Using the patients’ medical and operative records, the number of cases according to sex, age at the time of surgery, body mass index (BMI), circulating blood volume, diagnosis of maxillary deformity, direction of maxillary movement, operative duration, bad split, injury to the nasal mucosa, and blood type were analyzed.

The patients were divided into two groups according to their age at the time of surgery: those who were 27 years or older, which was the average age of all 213 patients, and those younger than 27 years. A BMI≥25 was defined as obesity using the standard set by the Japan Society for the Study of Obesity, and patients with a BMI < 25 were classified as having a standard body shape. Normal circulating blood volume was defined as 70 g/kg. The body weight was calculated using the average Japanese body weight (60 kg for men and 50 kg for women) from the National Health and Nutrition Survey (70 g × 60+50/2 = 3850 g), and the subjects were divided into two groups. Clinical diagnoses of maxillary prognathism, maxillary retraction, and facial asymmetry were compared among the three groups. The upward movement of the posterior nasal spine (PNS) could be a potential risk for bleeding because it requires bone removal around the pterygopalatine fossa and descending palatine artery; therefore, patients were grouped based on whether the extent of upward migration of their PNS was <4 mm or ≥4 mm. Patients were also divided into two groups based on the duration of surgery, with a duration >4 h being considered a long surgery. The descending palatine artery was preserved in all cases in this study. Nasal mucosal injuries in this study were defined as those caused by perioperative laceration. And no turbinectomy was performed in any case. The method of calculating the intraoperative blood loss in this study was the sum of the weights of the suction cage and gauze minus the saline solution used. The surgeries reviewed in this study were performed under uniform and general anesthesia conditions.

Statistical analysis

In this study, intraoperative massive bleeding group (459 g) was defined as the amount of blood loss exceeding 1 standard deviation (SD) from the mean blood loss over 3 years (279 g), and the chi-square test was used to compare the proportion of massive bleeding cases in each group. The predictors of massive bleeding extracted from chi-square tests were compared using binomial logistic regression analysis (ANOVA). Differences were considered statistically significant at p < 0.05. All data were processed using the IBM SPSS software package ver. 23. (Chicago, IL, USA).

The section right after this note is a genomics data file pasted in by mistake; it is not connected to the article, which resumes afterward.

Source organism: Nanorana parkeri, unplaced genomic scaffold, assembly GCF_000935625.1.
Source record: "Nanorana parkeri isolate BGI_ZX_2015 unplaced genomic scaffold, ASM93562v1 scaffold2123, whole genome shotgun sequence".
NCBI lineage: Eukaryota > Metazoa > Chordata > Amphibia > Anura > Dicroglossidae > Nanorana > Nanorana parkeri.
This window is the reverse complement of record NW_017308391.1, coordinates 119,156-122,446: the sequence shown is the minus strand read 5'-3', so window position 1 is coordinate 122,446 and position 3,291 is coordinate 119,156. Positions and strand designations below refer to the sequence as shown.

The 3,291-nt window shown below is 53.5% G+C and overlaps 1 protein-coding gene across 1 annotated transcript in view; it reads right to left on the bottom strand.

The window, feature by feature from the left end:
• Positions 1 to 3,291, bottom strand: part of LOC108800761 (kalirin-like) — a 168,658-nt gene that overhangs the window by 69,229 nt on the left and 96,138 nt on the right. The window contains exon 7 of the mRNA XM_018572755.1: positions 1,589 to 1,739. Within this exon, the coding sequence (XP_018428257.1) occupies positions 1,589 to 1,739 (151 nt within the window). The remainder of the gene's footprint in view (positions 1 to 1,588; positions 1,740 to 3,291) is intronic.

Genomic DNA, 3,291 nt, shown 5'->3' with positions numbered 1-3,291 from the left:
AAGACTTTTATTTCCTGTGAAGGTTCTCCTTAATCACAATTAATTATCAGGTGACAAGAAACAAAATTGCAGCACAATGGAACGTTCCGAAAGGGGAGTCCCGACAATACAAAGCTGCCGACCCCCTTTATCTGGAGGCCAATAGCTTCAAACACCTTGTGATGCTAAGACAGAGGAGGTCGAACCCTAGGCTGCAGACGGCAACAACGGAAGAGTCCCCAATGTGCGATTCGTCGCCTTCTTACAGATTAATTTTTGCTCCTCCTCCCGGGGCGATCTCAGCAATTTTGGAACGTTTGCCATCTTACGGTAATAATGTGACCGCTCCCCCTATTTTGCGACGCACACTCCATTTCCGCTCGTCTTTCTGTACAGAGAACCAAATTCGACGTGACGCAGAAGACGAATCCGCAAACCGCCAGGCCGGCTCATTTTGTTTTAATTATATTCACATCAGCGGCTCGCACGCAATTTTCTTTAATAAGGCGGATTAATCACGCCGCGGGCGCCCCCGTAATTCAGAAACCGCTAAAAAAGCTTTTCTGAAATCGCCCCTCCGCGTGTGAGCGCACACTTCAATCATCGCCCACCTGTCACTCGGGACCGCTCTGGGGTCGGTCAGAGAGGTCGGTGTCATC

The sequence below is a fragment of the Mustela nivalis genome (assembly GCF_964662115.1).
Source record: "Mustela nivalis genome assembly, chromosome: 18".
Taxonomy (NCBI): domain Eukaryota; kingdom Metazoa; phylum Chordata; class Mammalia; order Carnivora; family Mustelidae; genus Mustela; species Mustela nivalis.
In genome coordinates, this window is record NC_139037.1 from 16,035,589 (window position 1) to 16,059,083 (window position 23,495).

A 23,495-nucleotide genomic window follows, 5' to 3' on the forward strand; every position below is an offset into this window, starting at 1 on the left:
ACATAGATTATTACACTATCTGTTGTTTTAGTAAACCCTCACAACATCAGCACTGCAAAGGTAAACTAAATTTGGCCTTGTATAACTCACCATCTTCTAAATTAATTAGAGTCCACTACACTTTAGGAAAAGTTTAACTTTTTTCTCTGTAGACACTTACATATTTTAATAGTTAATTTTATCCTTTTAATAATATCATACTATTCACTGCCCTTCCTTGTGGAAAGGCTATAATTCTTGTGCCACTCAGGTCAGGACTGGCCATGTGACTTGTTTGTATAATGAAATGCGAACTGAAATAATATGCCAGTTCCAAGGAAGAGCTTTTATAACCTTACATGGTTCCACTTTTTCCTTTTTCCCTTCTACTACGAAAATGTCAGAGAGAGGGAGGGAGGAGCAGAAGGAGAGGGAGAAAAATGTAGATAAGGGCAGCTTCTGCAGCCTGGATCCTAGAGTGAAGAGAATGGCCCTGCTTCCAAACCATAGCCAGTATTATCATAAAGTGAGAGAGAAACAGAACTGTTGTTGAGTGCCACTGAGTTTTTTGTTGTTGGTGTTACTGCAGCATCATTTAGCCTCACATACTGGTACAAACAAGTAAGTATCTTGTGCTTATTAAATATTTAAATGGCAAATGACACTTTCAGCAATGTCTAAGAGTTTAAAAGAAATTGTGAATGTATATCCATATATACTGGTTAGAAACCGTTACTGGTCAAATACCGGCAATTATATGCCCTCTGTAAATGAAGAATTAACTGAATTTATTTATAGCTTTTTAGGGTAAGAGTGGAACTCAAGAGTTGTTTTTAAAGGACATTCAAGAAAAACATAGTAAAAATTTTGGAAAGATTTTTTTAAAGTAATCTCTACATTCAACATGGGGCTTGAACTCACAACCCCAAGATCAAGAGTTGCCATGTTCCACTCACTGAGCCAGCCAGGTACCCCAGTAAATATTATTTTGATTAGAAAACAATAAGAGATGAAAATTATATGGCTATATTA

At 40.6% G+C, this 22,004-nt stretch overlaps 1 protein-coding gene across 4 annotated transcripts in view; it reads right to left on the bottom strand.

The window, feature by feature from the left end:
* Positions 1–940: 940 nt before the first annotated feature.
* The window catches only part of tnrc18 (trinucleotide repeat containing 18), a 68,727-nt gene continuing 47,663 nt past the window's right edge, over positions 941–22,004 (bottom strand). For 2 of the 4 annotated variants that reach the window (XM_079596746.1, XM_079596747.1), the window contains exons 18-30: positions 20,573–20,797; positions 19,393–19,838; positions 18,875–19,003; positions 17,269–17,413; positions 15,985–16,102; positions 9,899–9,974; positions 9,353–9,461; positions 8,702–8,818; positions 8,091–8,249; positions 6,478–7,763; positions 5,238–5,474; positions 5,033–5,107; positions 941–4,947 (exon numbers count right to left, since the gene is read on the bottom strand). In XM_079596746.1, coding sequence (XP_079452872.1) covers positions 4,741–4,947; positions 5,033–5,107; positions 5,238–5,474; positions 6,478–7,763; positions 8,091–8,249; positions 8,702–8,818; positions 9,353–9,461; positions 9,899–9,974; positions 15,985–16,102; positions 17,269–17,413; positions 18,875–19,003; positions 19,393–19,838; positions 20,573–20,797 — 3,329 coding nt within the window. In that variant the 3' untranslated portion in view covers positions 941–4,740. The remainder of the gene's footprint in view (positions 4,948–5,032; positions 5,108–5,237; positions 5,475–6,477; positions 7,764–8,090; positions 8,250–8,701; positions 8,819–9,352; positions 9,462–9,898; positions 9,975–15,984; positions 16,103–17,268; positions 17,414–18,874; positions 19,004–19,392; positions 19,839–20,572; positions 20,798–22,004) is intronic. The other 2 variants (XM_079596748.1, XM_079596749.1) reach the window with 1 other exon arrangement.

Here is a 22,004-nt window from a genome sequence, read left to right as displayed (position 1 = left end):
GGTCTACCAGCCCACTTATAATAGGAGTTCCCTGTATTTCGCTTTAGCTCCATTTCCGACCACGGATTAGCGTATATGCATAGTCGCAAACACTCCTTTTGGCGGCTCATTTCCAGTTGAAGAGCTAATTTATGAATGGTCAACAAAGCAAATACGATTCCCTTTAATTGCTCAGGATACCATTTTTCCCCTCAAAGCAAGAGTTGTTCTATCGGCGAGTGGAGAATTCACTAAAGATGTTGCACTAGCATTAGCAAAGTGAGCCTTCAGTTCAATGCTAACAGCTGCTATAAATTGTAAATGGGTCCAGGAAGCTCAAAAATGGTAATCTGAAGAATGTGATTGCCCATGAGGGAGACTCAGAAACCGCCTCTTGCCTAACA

Results

A total of 213 patients diagnosed with jaw deformities were treated with orthognathic surgery between January 2014 and December 2016. The annual trends of intraoperative blood loss during this period were 308 g, 285 g, and 243 g. The annual trend of blood loss decreased over time but was not significantly different, with a minimum of 26 g and a maximum of 1240 g, and a mean blood loss of 279 g overall (Fig. 1). The number of cases exceeding 1 SD from the mean blood loss (≥459 g) was 31 (14.6%). The percentage of massive bleeding and results of the chi-square test for each study item are shown in Table 1.

Fig. 1
figure 1

Annual change in bleeding volume

Table 1 Results of the chi-square test

Number of cases by sex

Compared to men, more women (men: n=77, 36.2%; female: n=136, 63.8%) underwent orthognathic surgery (male to female, 1:1.8). Major bleeding occurred in 15 men (19.5%) and 16 women (11.8%). No statistically significant differences were found between groups.

Number of cases by age at the time of surgery

The youngest patient was 16 years old, and the oldest was 52 years old, with an average age of 27 years. Age at the time of surgery was compared between patients older than 27 years (9/94 [9.6%]) and those younger than 27 years (22/119 [18.5%]). No statistically significant differences were found between groups.

Number of cases by BMI and circulating blood volume

To evaluate the difference in intraoperative blood loss due to body size, BMI and estimated circulating blood volume of the 213 patients were compared. Thirteen patients (6.1%) were classified into the obese group. The rate of intraoperative massive bleeding in the obese group (5/13 cases [38.5%]) was significantly higher than that in the standard group (26/200 cases [13.0%]). The percentage of patients with a circulating blood volume of 3850 g or more (17/82 [20.7%]) was significantly higher than that of patients with a circulating blood volume of less than 3850 g (14/131 [10.7%]). There were statistically significant differences in BMI and circulating blood volume between the groups.

Number of cases by diagnosis of maxillary deformity and direction of maxillary movement